Posted by: Becoming Gaia | May 28, 2010

The Science of Morality, Part III: The Evolution of Morality, Part 1


[Note:  For those of you who come down on either side in the battle of religion vs. evolution, I highly recommend the book Thank God For Evolution by ordained United Church of Christ minister Michael Dowd.]

Morality is critically dependent upon two things: an entity’s abilities and it’s circumstances.  Being “moral” as most people perceive it whilst among a bunch of cutthroats and thieves doesn’t get one anything except abused and/or dead.  Conversely, not being “moral” in “civilized society” can get one shunned and incarcerated.

Both Kedaw and GTChristie have objections based upon the existence of societies/cultures that appear not to pursue what I call the “universal sub-goals“.  I would like to draw the critical distinction that I am not claiming that these sub-goals are universal across cultures but that they are universal across goals (or desires or “things to be satisfied” as GTChristie puts it).  Obviously, there is always a prioritization of these subgoals and when a critical one (say, survival) plus the circumstances precludes all the rest, it does not mean that the rest are not normally valid paths to the goal.  It simply means that the entity is “in the specific circumstances where pursuing them directly conflicts with the primary goal” of surviving to achieve the maximum goals/desires/satisfactions (GDSs).

What I’m attempting to describe here is an “absolute/platonic” morality which is an/the optimal morality for everyone to get their own way (their own GDSs) simply because it’s goal is to maximize the satisfaction of GDSs.  The problem is that goals and individuals do not exist in a vacuum but are embedded in circumstances and societies.  And, while all the evidence appears to indicate that we (as individuals and societies) are evolving towards this “optimal” morality, we certainly aren’t there yet.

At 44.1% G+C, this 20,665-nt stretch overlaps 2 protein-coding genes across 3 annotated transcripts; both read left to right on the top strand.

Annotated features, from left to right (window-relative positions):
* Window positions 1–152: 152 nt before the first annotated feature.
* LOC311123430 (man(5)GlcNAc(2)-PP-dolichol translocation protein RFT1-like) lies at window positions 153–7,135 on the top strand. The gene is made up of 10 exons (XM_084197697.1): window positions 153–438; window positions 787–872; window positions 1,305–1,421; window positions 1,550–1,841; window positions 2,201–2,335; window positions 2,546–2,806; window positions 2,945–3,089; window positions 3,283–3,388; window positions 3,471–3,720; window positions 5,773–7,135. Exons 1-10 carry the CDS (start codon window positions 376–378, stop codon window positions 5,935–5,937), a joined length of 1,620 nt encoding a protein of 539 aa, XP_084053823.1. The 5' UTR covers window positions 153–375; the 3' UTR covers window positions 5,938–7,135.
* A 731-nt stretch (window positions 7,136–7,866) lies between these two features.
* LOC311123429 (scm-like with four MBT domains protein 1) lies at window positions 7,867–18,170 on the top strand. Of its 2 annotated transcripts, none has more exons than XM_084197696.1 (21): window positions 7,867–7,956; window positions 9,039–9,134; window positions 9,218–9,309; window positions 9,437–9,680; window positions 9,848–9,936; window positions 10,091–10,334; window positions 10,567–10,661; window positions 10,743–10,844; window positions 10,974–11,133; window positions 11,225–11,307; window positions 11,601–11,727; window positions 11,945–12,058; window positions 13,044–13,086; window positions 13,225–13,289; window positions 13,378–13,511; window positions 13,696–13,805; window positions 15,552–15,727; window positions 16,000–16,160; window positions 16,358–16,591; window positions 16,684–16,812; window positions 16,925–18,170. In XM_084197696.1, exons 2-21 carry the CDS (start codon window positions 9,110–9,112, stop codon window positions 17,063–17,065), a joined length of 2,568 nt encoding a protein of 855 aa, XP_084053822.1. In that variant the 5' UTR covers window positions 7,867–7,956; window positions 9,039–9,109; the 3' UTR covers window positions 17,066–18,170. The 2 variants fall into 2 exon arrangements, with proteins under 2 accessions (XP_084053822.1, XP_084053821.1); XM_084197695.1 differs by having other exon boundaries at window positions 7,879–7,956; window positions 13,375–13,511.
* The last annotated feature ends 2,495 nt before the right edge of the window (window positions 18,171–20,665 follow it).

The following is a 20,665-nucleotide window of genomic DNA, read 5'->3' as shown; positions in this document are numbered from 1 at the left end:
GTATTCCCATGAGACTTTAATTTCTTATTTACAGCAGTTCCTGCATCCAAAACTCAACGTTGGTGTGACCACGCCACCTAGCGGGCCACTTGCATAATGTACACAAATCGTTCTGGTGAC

Due to differing circumstances, there are a wide variety of paths towards this absolute/platonic/optimal (APO-GDS) morality that are currently being confusing with the endpoint.  Jonathan Haidt and MoralFoundations.org claim that there are (currently) five “innate and universally available psychological systems” which are the foundations of “intuitive ethics” and that “each culture then constructs virtues, narratives, and institutions on top of these foundations, thereby creating the unique moralities we see around the world, and conflicting within nations too.”  They identify these five foundations (or dimensions) as harm/care, fairness/reciprocity, ingroup/loyalty, authority/respect, and purity/sanctity with a possible sixth of liberty/constraint.  Similarly, Marc Hauser‘s book Moral Minds shows how different circumstances give rise to different moral cultures (for example, the culture of honor).  I claim that, in each case, this is because “rules of thumb” have evolved from assuming a given ordering of the “universal” subgoals and their frequent “incorrect” promotion above what I would call the “proper” top-level goal of morality (“incorrect” because it does not properly handle all circumstances and does not realize nor provide guidance when it doesn’t).